The current situation enables anyone to create a hotspot with the same name and password as a popular known wireless network and some iPhones will use it. This occurs when the iPhone has connected to a network (you have made it a “known network”) and “known networks will be joined automatically.” This assumes that you will trust any network with that name. iPhone users who have used those known wireless networks will seamlessly connect to them. This exposes them to theft of personal information.
Currently, there are two approaches to removing a known WiFi network from an iPhone (4s, iOS 6):
1. Be in range of a hotspot of the network you want to remove. Go to settings, WiFi. Click on the blue arrow to the right of the network and use the “forget this network” button.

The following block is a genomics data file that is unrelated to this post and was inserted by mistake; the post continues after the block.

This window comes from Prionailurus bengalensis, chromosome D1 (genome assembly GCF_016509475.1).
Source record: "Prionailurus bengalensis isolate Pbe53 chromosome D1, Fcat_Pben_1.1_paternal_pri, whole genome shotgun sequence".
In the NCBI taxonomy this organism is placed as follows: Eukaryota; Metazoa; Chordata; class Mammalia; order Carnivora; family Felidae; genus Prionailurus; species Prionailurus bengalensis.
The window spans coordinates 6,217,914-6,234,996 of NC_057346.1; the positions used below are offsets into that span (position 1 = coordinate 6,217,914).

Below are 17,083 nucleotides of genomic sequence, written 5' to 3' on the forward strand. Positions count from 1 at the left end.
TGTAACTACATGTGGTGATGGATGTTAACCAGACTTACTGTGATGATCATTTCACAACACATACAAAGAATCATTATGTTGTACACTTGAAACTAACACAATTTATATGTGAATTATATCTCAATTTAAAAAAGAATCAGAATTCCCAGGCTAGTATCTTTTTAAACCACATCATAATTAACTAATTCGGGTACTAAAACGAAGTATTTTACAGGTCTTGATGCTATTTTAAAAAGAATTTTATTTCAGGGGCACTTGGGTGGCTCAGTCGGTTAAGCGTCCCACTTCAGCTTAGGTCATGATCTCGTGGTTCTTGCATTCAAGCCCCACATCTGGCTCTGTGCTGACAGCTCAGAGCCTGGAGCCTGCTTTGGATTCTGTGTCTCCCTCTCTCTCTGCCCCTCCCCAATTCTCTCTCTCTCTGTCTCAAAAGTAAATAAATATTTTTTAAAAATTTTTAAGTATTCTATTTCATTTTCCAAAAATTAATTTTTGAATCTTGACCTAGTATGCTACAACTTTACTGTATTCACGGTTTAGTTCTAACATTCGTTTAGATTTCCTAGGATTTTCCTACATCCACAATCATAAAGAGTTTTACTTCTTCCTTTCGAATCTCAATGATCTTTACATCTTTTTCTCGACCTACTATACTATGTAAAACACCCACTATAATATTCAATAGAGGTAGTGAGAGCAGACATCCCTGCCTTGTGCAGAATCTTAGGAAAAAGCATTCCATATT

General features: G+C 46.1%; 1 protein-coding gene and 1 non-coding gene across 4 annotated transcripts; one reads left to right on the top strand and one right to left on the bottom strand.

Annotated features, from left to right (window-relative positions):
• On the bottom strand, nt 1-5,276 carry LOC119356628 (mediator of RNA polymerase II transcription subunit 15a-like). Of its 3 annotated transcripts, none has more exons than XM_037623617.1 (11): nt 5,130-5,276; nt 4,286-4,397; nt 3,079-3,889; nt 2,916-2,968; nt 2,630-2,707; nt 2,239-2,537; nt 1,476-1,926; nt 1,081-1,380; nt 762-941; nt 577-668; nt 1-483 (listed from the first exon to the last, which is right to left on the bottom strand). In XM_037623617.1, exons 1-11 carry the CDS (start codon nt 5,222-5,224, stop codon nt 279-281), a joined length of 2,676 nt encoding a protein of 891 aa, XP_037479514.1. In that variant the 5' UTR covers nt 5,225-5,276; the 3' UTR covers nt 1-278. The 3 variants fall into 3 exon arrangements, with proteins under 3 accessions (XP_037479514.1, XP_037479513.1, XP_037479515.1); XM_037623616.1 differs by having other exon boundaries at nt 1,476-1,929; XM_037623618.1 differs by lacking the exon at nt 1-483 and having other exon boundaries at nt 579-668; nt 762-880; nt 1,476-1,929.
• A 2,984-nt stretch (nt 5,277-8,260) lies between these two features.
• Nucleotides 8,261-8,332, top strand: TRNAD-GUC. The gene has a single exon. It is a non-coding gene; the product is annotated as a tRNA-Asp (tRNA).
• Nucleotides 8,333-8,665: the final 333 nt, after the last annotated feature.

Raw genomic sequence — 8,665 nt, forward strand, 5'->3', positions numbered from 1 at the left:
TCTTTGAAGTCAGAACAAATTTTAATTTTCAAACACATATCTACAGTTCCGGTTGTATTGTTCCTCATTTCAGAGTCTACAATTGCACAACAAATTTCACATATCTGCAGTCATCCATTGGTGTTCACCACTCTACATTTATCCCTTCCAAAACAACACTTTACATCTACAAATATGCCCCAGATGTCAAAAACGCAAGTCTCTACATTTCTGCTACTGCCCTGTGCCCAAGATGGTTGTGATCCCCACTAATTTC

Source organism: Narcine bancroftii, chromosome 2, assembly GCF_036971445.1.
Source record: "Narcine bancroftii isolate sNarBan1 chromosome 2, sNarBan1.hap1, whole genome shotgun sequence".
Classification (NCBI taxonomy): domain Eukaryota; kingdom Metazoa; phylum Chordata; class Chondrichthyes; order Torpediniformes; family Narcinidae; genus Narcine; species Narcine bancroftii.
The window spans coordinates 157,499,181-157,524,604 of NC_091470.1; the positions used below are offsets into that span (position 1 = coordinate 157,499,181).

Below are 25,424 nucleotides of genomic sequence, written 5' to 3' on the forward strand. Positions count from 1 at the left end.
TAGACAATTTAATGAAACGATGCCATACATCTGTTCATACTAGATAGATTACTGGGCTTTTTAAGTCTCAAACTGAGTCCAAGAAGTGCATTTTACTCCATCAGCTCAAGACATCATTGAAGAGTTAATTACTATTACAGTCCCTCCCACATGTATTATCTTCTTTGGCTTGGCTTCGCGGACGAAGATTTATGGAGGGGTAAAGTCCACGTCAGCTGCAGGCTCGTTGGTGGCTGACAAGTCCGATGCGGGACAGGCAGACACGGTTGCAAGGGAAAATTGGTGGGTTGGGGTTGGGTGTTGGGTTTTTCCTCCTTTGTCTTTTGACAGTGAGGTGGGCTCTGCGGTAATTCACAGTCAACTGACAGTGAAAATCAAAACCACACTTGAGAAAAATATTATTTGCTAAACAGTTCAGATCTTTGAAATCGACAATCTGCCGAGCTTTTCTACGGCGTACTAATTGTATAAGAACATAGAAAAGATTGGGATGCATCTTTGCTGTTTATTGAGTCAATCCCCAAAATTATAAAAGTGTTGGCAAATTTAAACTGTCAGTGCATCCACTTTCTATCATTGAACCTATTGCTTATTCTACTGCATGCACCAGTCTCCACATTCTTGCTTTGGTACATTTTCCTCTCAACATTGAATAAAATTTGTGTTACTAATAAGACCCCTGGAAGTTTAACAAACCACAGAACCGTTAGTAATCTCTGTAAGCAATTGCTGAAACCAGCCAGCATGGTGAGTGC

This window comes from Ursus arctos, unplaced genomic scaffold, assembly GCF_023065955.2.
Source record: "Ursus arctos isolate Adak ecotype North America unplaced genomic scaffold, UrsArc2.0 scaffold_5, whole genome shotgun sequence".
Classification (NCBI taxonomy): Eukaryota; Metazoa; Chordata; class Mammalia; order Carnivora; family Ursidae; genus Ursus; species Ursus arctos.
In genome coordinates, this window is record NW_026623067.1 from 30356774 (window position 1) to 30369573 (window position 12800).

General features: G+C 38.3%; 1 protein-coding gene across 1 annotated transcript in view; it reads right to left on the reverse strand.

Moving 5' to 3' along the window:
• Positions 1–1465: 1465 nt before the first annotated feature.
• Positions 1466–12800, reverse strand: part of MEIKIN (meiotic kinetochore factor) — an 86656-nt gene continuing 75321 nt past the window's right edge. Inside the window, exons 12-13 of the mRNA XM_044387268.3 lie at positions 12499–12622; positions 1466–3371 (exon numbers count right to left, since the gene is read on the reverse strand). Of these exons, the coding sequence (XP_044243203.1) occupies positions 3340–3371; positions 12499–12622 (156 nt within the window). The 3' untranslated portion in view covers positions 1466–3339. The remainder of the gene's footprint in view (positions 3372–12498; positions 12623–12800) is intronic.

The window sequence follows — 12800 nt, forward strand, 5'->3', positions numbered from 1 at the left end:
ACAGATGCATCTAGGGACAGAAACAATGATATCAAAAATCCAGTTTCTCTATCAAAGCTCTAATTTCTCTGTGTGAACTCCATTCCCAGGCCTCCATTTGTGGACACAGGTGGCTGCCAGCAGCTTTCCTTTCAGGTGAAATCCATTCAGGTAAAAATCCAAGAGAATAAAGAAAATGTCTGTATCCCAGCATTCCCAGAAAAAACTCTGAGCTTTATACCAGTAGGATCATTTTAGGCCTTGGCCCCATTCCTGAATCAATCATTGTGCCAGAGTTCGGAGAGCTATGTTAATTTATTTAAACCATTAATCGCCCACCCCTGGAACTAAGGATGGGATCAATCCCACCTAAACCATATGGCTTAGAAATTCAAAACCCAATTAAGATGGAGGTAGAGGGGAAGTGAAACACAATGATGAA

- This assumes that you know which networks you have connected to. This is frequently not the case.
- This assumes that you can visit each network. This is not always practical.
2. Use “Reset Network Settings” to delete all known WiFi networks. Rebuild only the ones you want, by visiting the networks.
- The rebuild could be laborious, prone to error and frustrating.
- This assumes that you know which networks you want connected to. This is sometimes unlikely.
- This assumes that you can visit each network you want to connect to. This may not be practical.
The current best practice would be to delete a known networks while you are still within range. This is not an easy habit to create.
The fix would be a utility to display known networks and the ability to delete some of the networks.